Ten years ago India was not a topic of a lot of interest. This month we find ourselves again talking about India twice, on pulses and beef. And when we look at corn we have some optimism to offer up.
Pulses are basically dry beans, lentils, and peas. Few of us ever thought about them being grown in North America. U.S. and Canada have become major growers, exporting to India and other nations from the Middle East to India. Bottom graph is of U.S. acreage planted in pulses. While expansion has been irregular, roughly 1.5 million acres have been added in last fifteen years. Canada is a major source of pulses. Roughly 65% of world’s lentils are grown in that nation. Acreage dedicated to these crops is probably approaching 10 million acres. Apparently Canada is an ideal place to grow them, and then send them to India, et al
India is becoming a major customer for world’s food system. Second, world will grow what customers want. Farmers are looking to produce alternative crops in search for profits. The “corn vs. soybean” farmer, while essential, may increasingly become “outdated”.
Here is a link to the full report.
India is one of the fastest growing economies in the world which is lifting millions of people out of abject poverty. The first thing people do when they go from $1 to $2 a day is eat more food and buy soap. That helps them to continue earning more money and puts many people and their children on the road to a more secure standard of living. It is reasonable to expect India’s demand for food will continue to increase as it progresses economically.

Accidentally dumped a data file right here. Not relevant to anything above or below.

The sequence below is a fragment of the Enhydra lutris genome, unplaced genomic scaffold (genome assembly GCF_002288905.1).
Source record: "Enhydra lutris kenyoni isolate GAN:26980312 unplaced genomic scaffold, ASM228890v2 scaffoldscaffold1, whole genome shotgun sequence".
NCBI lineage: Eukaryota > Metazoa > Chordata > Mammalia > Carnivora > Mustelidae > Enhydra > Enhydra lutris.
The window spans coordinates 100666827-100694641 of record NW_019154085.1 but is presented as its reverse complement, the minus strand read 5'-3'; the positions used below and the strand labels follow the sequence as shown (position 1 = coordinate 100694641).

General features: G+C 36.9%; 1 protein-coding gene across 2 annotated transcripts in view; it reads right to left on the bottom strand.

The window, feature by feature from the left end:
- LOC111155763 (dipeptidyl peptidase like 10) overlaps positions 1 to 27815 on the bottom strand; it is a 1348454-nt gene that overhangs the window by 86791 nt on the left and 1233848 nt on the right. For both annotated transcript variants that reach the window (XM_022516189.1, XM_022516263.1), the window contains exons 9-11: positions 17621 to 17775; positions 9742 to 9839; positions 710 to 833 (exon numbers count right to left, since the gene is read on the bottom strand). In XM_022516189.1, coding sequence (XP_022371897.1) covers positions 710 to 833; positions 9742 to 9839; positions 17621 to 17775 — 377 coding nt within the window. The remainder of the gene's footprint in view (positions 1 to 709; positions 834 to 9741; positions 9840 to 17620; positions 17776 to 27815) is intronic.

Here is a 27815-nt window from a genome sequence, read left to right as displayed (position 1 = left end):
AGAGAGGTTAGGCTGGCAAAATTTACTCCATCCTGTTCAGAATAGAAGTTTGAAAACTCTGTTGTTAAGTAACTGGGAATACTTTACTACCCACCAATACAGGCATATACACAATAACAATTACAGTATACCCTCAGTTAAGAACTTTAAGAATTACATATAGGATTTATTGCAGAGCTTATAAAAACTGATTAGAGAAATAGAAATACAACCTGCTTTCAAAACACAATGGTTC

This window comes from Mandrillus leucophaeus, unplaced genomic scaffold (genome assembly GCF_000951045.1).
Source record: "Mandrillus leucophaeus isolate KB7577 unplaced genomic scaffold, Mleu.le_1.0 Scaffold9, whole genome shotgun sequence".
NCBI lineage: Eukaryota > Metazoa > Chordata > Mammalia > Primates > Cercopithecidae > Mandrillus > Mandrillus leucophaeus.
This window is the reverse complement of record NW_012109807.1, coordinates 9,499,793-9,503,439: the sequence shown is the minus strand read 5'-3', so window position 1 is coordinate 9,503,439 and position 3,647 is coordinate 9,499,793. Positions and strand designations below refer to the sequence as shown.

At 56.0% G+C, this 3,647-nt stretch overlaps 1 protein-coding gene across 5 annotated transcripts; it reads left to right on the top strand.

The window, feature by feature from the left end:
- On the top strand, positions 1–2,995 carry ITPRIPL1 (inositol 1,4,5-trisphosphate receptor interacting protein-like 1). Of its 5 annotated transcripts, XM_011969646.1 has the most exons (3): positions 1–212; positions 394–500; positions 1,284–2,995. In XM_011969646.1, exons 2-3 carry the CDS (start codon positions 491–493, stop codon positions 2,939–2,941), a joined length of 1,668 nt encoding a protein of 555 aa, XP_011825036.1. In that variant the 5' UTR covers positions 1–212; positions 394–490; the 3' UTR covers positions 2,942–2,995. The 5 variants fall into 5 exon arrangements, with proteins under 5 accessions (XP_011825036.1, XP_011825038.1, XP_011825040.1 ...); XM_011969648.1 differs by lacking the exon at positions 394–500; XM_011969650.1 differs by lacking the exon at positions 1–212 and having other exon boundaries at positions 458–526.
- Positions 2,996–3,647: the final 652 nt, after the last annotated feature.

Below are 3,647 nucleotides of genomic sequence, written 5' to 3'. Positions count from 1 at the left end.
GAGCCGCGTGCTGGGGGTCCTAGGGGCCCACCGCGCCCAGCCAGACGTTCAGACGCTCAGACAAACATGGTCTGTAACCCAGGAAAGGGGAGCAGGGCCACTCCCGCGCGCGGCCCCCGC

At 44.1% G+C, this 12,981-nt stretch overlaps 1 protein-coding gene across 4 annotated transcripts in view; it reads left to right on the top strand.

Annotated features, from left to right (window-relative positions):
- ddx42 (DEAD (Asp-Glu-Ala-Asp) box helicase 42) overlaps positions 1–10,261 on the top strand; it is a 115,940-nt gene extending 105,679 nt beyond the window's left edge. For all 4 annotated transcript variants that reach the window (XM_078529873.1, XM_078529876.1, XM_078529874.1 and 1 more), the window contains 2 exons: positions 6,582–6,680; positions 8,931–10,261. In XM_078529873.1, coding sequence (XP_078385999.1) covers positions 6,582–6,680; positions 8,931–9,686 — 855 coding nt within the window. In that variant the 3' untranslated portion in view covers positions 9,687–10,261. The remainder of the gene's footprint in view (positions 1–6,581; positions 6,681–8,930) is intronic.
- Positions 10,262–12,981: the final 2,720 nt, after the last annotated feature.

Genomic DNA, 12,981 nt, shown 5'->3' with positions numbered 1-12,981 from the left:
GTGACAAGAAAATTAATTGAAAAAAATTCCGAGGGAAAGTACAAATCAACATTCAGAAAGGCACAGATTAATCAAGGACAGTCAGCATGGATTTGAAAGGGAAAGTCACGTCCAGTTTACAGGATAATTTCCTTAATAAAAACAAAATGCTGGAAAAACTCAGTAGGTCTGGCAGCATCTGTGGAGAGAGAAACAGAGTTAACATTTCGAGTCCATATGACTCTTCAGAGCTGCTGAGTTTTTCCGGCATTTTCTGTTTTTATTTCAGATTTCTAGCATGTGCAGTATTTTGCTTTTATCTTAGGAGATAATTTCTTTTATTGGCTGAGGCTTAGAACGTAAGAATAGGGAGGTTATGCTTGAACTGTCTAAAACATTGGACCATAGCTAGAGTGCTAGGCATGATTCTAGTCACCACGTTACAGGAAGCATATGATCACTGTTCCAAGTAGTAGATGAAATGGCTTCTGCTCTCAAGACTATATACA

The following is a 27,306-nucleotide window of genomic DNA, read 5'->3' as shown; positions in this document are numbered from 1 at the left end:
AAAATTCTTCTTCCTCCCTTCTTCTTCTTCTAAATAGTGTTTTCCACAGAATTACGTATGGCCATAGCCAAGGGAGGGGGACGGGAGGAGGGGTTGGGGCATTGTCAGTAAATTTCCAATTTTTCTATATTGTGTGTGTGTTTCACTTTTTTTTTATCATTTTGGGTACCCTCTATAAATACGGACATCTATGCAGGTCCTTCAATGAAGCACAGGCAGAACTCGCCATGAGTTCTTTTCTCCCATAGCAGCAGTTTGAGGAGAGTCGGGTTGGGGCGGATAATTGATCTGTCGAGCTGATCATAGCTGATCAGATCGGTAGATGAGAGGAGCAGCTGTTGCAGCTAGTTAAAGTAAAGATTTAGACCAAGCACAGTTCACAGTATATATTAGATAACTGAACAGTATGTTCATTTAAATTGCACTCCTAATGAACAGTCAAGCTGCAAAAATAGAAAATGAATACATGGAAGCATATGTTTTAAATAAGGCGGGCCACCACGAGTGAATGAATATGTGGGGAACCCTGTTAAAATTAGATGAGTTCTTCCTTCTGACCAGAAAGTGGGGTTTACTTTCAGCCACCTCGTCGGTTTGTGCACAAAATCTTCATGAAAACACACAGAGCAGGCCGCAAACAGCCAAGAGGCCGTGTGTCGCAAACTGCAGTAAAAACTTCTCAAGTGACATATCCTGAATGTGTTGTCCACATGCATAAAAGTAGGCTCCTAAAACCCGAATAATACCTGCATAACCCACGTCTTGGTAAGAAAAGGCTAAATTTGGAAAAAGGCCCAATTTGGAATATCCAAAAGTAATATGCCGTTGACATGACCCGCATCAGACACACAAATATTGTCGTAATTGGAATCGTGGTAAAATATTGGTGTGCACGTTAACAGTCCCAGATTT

Corn has found support in the region of $3 on a number of occasions in the last decade and bounced from that area again in September. It is currently firming from the region of the trend mean and a sustained move below it would be required to question medium-term scope for additional upside.
Soybeans has been a laggard and broke down to a new reaction lows last week. It firmed today, but a sustained move back above 1000¢ would be required to check the downward bias.
Wheat has held a mild upward bias since September and is currently firming from the region of the trend mean.
Rough Rice rallied in April to break above the trend mean and continues to extend the rebound. It will need to find support above, or in the region of, the trend mean on the first significant setback to confirm a return to medium-term demand dominance.